The dull reddish-purple deep scarlet is like venous blood, and it smells like iron.
Also, kikujin is dyed with complementary colors of yellow and purple, and although it is originally gray, it is dyed 10 times at a time, so the so-called color rendering properties are high. The color changes depending on the light source, from beautiful green to reddish beige when viewed by candlelight at night.
It's already like that, 1 anti 1 anti, it's a row of surprises. While watching it for a long time, tears came out. After that, I started saying, "There are two types of dyeing in the world. One is the dyeing of Amagi Maeda, and the other is something else" (laughs).

─By the way, have you had any other similar experiences in your life so far?
Ever since I first heard Led Zeppelin in my first year of high school. At that time, I had goosebumps all the way from the first sound to the end of listening to the album, thinking, "This is so cool."
Since then, the way I listen to rock music has changed, but Mr. Amagi's experience of color has surpassed that impact.

Slightly off the subject of the interview...
“Dyeing and music are what keeps me from getting bored,” says Aoki. In 2016, the band "Aoi Mahoroba", which I teamed up with a colleague when I was a company employee, celebrated 24 years since its formation and is still doing live performances. Aoki is in charge of vocals. (April 6, 2016, at the live house "Jitoku" in Kyoto)
─ So this once-in-a-lifetime experience changed the rest of your life.
Until then, I had no complaints or doubts about helping Mr. Masuhisa. However, when I saw Mr. Amagi's dyeing, I simply had the desire to "dye with such amazing colors" and "I want to own a dye shop myself."
Of course, I was still in the beginning of my studies, so my life didn't change immediately. While working on dyeing while being taught, you will be able to try things that you want to try, and when that happens, you will want your own dyeing shop where you can work without hesitation.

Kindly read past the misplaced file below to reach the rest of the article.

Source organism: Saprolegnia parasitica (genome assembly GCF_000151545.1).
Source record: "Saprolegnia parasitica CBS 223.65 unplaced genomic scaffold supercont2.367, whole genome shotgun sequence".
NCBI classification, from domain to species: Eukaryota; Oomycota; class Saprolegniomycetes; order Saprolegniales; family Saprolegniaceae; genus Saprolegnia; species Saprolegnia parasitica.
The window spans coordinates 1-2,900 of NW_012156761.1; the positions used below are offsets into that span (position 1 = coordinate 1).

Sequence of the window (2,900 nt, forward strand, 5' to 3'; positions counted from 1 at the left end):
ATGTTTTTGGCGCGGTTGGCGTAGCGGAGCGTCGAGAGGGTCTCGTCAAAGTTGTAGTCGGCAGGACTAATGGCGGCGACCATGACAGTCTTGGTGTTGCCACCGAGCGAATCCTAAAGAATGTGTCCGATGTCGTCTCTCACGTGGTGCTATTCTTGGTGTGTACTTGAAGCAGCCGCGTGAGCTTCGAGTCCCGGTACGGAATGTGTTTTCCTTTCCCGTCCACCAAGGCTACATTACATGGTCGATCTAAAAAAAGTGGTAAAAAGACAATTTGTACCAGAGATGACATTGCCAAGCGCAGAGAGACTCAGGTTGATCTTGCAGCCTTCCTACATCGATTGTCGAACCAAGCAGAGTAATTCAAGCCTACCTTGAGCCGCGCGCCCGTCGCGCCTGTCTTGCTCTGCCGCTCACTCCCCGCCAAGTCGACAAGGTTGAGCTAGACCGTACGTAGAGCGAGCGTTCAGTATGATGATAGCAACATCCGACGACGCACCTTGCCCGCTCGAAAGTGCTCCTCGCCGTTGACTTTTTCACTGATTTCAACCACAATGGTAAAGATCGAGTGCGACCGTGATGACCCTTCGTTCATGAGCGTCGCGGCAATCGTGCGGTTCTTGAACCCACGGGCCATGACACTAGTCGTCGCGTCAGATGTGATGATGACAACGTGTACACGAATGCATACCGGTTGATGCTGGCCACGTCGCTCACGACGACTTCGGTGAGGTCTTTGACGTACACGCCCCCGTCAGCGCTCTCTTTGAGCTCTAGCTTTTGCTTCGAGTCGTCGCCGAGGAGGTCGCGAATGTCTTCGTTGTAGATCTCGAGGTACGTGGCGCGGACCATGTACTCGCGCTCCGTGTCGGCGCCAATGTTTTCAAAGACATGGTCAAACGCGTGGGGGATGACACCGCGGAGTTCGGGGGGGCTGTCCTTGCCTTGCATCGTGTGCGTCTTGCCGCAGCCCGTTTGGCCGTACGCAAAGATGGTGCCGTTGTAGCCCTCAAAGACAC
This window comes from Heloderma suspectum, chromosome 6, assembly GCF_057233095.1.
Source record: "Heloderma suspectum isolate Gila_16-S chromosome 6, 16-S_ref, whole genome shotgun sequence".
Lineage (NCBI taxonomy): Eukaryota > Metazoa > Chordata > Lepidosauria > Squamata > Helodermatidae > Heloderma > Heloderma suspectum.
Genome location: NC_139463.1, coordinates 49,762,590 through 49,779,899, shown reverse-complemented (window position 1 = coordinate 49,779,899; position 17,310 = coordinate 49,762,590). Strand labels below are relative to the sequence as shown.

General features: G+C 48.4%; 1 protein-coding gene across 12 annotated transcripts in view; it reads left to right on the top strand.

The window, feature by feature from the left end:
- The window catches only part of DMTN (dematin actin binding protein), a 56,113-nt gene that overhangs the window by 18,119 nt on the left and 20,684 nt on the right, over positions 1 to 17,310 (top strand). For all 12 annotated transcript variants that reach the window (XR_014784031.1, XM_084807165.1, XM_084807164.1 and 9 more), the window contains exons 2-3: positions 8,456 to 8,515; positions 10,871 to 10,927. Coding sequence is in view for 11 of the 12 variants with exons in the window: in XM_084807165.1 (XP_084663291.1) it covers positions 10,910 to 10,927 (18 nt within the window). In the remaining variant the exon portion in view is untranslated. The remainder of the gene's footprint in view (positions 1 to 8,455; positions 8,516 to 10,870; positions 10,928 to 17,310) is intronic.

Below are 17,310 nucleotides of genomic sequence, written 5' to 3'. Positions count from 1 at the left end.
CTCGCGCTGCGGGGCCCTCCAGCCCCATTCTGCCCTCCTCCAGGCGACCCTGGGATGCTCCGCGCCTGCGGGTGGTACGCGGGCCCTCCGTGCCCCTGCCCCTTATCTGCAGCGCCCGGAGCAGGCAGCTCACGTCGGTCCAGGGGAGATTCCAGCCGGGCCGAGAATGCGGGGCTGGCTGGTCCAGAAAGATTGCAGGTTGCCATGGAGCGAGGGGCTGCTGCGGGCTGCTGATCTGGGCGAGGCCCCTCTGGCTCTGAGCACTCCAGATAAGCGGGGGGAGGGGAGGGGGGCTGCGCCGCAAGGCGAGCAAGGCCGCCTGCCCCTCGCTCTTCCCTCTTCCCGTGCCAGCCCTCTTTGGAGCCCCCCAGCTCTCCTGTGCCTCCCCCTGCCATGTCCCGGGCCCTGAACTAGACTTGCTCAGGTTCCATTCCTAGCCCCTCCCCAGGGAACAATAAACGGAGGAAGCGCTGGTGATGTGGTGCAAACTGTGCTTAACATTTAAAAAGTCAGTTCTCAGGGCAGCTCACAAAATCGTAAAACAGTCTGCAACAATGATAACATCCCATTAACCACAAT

So, in 2002, when the system construction of the research institute was completed and we were able to take over, Mr. Masuhisa gave his approval and I decided to become independent.

I only make what I think I like.

From 8 colors at the start, 14 colors are now available.
─ Once the location was decided, the store opened after three months of preparation. What kind of thoughts did you put into the product creation, such as the items and colors?
Ultimately, I would like to dye it in a color like Mr. Amagi's, but the first thing is how to make use of the techniques I have cultivated for that purpose in the product.
T-shirts are the perfect item to hold in your hand and enjoy the colors and enjoy fashion. It's simple and the colors are the easiest to see, so my knowledge, skills, and experience are the most vivid.
As for the colors to be developed, we started with 8 colors that we selected based on the conditions of our favorite colors, colors that could be produced within a standardized cost, and high fastness after repeated trial production during preparations for the opening of the store.